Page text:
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Historical Background

Survey of Historic Sites and Buildings

Suggested Reading

Founders and Frontiersmen
Survey of Historic Sites and Buildings

District of Columbia
Washington Monument
Washington Monument

On the Mall, between the Capitol and the Lincoln Memorial, to the south of the White House, in downtown Washington; address: Washington Monument 900 Ohio Drive, SW Washington, DC 20024-2000 .

This towering 555-foot-high obelisk, a striking monument to the "Father of Our Country" and one of the most famous in the world, is the dominating feature of the Capital. Built between 1848 and 1885 with funds from public subscriptions and Federal appropriations, it commemorates the achievements and unselfish devotion to public duty of our first President—peerless military leader of the War for Independence and wise statesman of the Republic.

In 1783 the Continental Congress first considered a monument in honor of Washington, but by 1833 Congress had still not taken any action on additional proposals. In the latter year, influential citizens of the Capital organized the Washington National Monument Society. Progress was slow at first, but, by 1847, $70,000 had been collected by popular subscription. A design submitted by Robert Mills, a well-known architect, was selected but later substantially revised. On January 31, 1848, Congress granted authority for the erection of the monument. About 5 months later, on July 4, the cornerstone was laid, using the trowel employed by Washington at the laying of the cornerstone of the Capitol in 1793.

Washington Monument
The Washington Monument, rising from near the center of the Mall and towering majestically over the Capital City, is an imposing memorial to George Washington—revered statesman, military leader, and first President. The reflecting pool is in the foreground and the Capitol in the background.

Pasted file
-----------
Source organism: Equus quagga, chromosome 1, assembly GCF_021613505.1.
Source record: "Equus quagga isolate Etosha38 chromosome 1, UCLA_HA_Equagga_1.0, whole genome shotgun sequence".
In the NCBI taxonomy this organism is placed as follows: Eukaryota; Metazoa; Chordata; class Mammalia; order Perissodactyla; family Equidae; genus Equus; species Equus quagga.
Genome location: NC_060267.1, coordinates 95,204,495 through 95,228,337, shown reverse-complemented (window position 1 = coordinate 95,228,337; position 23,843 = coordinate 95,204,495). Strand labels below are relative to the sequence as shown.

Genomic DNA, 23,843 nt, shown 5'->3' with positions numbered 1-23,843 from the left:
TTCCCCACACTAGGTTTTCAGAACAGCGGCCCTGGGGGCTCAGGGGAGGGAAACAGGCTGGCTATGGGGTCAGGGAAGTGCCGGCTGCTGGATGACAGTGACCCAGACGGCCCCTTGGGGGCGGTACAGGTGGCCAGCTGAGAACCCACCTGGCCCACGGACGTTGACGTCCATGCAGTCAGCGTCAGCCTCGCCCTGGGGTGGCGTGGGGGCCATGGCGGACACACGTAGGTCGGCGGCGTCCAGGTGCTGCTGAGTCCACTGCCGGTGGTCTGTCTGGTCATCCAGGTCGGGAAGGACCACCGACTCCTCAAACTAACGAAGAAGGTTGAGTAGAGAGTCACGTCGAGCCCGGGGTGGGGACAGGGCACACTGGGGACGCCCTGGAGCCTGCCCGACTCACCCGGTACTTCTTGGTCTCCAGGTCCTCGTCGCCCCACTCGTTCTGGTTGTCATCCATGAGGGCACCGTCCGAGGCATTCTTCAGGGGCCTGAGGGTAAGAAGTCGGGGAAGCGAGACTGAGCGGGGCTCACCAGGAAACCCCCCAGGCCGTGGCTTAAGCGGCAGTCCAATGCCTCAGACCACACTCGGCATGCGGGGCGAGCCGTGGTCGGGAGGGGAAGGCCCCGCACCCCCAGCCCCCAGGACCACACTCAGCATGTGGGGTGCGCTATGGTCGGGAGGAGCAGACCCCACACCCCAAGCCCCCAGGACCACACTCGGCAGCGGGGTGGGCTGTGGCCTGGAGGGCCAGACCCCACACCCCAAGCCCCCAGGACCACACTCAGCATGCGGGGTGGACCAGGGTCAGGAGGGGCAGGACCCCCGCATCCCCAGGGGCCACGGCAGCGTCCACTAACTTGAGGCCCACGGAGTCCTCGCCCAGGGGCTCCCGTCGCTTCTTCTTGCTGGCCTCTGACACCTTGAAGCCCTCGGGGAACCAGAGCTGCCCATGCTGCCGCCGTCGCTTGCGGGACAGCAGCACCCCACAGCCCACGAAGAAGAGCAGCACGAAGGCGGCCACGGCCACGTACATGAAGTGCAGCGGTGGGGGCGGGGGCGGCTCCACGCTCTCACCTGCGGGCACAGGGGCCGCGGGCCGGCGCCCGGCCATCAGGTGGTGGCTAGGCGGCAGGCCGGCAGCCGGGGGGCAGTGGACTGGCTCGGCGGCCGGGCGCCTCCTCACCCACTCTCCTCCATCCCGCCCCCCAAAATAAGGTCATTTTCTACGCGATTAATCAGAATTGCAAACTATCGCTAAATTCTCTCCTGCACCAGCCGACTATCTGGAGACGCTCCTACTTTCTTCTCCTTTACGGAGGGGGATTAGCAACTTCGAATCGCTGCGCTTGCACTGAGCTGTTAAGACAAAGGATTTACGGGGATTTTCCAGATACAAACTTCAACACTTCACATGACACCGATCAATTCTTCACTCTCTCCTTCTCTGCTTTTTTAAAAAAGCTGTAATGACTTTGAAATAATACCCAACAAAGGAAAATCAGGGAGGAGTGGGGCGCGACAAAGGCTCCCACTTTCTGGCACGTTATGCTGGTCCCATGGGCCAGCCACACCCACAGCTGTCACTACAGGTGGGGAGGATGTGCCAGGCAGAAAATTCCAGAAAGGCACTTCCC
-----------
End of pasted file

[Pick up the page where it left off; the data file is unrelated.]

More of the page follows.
Work continued until 1854, when the building of the monument became involved in a political quarrel. Many citizens became dissatisfied with the work; the collection of funds lagged; and, because of the growing disagreement between the North and South, which resulted in the Civil War, construction soon came to a halt. For almost 25 years the monument stood incomplete at the height of about 153 feet. Finally, in 1876, President Grant approved an act calling for the Federal Government to complete the monument. The Engineer Corps of the War Department took over direction of construction.

In 1880 work resumed on the shaft. Practically all the marble with which the remainder of the monument is faced was obtained from the same vein as the stone used for the lower part. Because it came from a different stratum, however, and has weathered to a slightly different tone, a "ring" is noticeable on the shaft. The walls of the memorial reached the height of 500 feet on August 9, 1884. The capstone was set in place on December 6, 1884. The monument was dedicated on February 21, 1885, and opened to the public on October 9, 1888. Its total cost was $1,187,710.

Washington Monument
Washington Monument.

The monument, a hollow shaft of Maryland marble, without decoration or embellishment, which contains a few courses of Massachusetts marble, has little in common with Mills' original elaborate plan. The plan provided for a decorated obelisk 600 feet high and 70 feet at the base. It was to rise from a circular colonnaded building 100 feet high and 250 feet in diameter, surrounded by 30 columns, each 12 feet in diameter and 45 feet high. This temple was to be an American pantheon, a repository for statues of Presidents and national heroes, containing a colossal statue of George Washington. The proportions of Mills' shaft, at variance with traditional dimensions of obelisks, were altered to conform to the classic conception. The result was an obelisk unexcelled in grace and delicacy of outline.

The Washington Monument: Tribute in Stone

The top may be reached by elevator or a stairway. The iron stairway consists of 50 landings and 898 steps. Inserted into the interior walls or otherwise displayed are 190 carved stones presented by individuals, societies, cities, Territories, States, and nations of the world, including a stone from the ruins of ancient Carthage. The observation platform at the top of the monument affords a majestic view of the central buildings and monuments in Washington. To the east, at the end of the wide vista of the Mall, is the Capitol. To the north is the White House; to the west, the Lincoln Memorial; to the south, the Thomas Jefferson Memorial. These memorials, along with the Washington Monument, are a national tribute to those figures in our history who have made vital contributions to our independence, the preservation of the Union, and the concepts of liberty and democracy.

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Last Updated: 29-Aug-2005